STATE v. GOBLE

No. COA09-1192.

695 S.E.2d 152 (2010)

STATE of North Carolina v. James Edward GOBLE.

Court of Appeals of North Carolina.

July 6, 2010.


Attorney(s) appearing for the Case

Attorney General Roy Cooper, by Assistant Attorney General James C. Holloway, for the State.

Leslie C. Rawls, Charlotte, for Defendant.


BEASLEY, Judge.

Defendant appeals from trial court's denial of his motion to dismiss a charge of felony failure to appear, and a request that jurors receive an instruction on a lesser included offense. Because the State presented substantial evidence of Defendant's guilt, and an instruction on the lesser included offense was not warranted by the evidence, we find no error.

In September 2007, Defendant, James Edward Goble, was indicted for felonious breaking and entering, felony larceny, and felony possession of stolen goods. Defendant's trial on these offenses began on 7 July 2008. Though he was present for the first day of the proceedings, Defendant failed to appear the second day of trial. The trial proceeded in Defendant's absence and at its conclusion, he was convicted of misdemeanor offenses. Following the verdict, the trial court instructed the bailiff to call Defendant for sentencing. After Defendant failed to respond to the call, the trial court continued judgment in the case.

On 25 August 2008, Defendant was indicted for felony failure to appear and habitual felon status. On 4 September 2008, Defendant contacted his bail bondsman and made arrangements to turn himself over to the custody of law enforcement officials. On 2 June 2009, Defendant's trial for felony failure to appear and habitual felon status began. During pre-trial motions, the trial court denied Defendant's motion to dismiss the felony failure to appear charge. On 3 June 2009, Defendant was convicted of felony failure to appear. Thereafter, Defendant admitted to his status as an habitual felon and reserved his right to appeal the failure to appear conviction.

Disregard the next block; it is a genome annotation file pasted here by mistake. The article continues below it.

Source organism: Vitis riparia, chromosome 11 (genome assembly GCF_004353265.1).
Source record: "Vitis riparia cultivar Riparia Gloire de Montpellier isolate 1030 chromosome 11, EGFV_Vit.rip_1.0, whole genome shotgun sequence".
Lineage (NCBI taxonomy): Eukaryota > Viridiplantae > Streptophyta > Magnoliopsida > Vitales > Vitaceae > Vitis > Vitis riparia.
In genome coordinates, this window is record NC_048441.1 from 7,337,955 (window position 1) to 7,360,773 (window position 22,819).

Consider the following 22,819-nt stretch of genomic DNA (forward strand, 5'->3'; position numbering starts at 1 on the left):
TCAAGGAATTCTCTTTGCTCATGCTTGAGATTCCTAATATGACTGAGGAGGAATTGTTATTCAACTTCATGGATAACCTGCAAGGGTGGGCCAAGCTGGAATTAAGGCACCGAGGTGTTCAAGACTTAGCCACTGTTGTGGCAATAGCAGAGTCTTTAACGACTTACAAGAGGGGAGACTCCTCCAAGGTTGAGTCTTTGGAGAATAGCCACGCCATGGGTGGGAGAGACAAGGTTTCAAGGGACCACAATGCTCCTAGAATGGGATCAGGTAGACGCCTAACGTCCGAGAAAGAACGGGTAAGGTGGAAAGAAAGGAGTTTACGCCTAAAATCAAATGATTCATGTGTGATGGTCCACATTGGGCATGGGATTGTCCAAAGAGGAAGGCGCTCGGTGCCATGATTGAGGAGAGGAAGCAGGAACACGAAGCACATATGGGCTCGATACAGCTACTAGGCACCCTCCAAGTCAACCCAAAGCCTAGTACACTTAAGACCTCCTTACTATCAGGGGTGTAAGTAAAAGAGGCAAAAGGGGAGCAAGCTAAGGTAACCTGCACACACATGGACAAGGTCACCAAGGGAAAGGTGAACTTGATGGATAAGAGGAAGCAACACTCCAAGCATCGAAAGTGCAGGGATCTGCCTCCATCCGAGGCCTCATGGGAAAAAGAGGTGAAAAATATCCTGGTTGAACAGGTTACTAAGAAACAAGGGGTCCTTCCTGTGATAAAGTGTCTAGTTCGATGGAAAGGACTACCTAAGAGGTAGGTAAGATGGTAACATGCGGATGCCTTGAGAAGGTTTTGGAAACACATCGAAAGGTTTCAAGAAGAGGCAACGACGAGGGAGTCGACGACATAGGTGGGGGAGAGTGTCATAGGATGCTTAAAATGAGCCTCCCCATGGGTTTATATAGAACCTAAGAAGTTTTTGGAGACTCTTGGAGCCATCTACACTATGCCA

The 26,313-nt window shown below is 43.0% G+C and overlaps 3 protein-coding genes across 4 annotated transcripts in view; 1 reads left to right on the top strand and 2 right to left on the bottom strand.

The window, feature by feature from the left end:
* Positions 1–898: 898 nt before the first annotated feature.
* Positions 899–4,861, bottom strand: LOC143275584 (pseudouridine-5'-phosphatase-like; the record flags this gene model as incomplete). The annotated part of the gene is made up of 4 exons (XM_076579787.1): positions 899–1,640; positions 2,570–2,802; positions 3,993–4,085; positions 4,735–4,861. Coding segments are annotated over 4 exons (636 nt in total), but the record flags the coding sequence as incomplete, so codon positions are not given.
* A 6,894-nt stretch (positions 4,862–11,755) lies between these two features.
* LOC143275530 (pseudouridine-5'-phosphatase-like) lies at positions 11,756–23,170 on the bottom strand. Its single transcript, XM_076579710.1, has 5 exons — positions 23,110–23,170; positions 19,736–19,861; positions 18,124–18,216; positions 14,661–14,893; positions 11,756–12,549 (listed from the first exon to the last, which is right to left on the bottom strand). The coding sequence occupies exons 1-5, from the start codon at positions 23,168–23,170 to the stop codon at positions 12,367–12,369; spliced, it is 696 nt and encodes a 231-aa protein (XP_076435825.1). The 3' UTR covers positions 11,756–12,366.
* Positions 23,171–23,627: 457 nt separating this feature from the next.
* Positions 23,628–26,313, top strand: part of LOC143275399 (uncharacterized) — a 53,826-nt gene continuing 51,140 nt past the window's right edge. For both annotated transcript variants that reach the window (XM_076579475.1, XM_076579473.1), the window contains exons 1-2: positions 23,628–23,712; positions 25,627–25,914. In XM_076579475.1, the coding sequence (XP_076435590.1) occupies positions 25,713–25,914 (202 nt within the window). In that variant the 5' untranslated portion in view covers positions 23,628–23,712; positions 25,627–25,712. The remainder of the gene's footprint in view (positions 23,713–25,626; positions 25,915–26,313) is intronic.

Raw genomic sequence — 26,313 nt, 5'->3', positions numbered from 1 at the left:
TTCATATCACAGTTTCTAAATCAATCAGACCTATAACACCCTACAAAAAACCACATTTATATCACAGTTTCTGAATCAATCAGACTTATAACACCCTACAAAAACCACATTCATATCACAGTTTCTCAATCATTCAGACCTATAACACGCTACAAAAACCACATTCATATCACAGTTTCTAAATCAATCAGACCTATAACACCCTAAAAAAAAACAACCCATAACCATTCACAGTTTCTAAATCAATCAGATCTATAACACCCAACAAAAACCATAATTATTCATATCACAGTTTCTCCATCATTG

Defendant appeals the felony failure to appear conviction arguing that: (I) the trial court erred by failing to grant his motion to dismiss or "order a directed verdict at the close of the State's evidence and motion to set aside the verdict;" and (II) the trial court erred when it denied a request to instruct jurors on misdemeanor failure to appear.

I.

Defendant contends that there is insufficient evidence to support a conviction for felony failure to appear. Specifically, Defendant contends that the State failed to present any evidence that he was required to personally appear before the trial court. We disagree.

"In considering a motion to dismiss, it is the duty of the court to ascertain whether there is substantial evidence of each essential element of the offense charged." State v. Smith, 300 N.C. 71, 78, 265 S.E.2d 164, 169 (1980). "`Substantial evidence' is defined as that amount of relevant evidence that a reasonable mind might accept as adequate to support a conclusion." State v. Porter, 303 N.C. 680, 685, 281 S.E.2d 377, 381 (1981). "In reviewing challenges to the sufficiency of evidence, we must view the evidence in the light most favorable to the State, giving the State the benefit of all reasonable inferences." State v. Fritsch, 351 N.C. 373, 378-79, 526 S.E.2d 451, 455 (2000).

[T]o survive a motion to dismiss a charge of felonious failure to appear, the State must present substantial evidence: (1) the defendant was released on bail pursuant to Article 26 of the North Carolina General Statutes in connection with a felony charge against him or, pursuant to section 15A-536, after conviction in the superior court; (2) the defendant was required to appear before a court or judicial official; (3) the defendant did not appear as required; and (4) the defendant's failure to appear was willful.

State v. Messer, 145 N.C. App. 43, 47, 550 S.E.2d 802, 805 (2001).

Here, the State presented jurors with substantial evidence that Defendant was required to appear on the second day of his trial. On 9 October 2007, before the beginning of his original trial, Defendant and his surety executed form AOC-CR-201, styled as "Appearance Bond for Pretrial Release." The conditions set forth in the bond were as follows: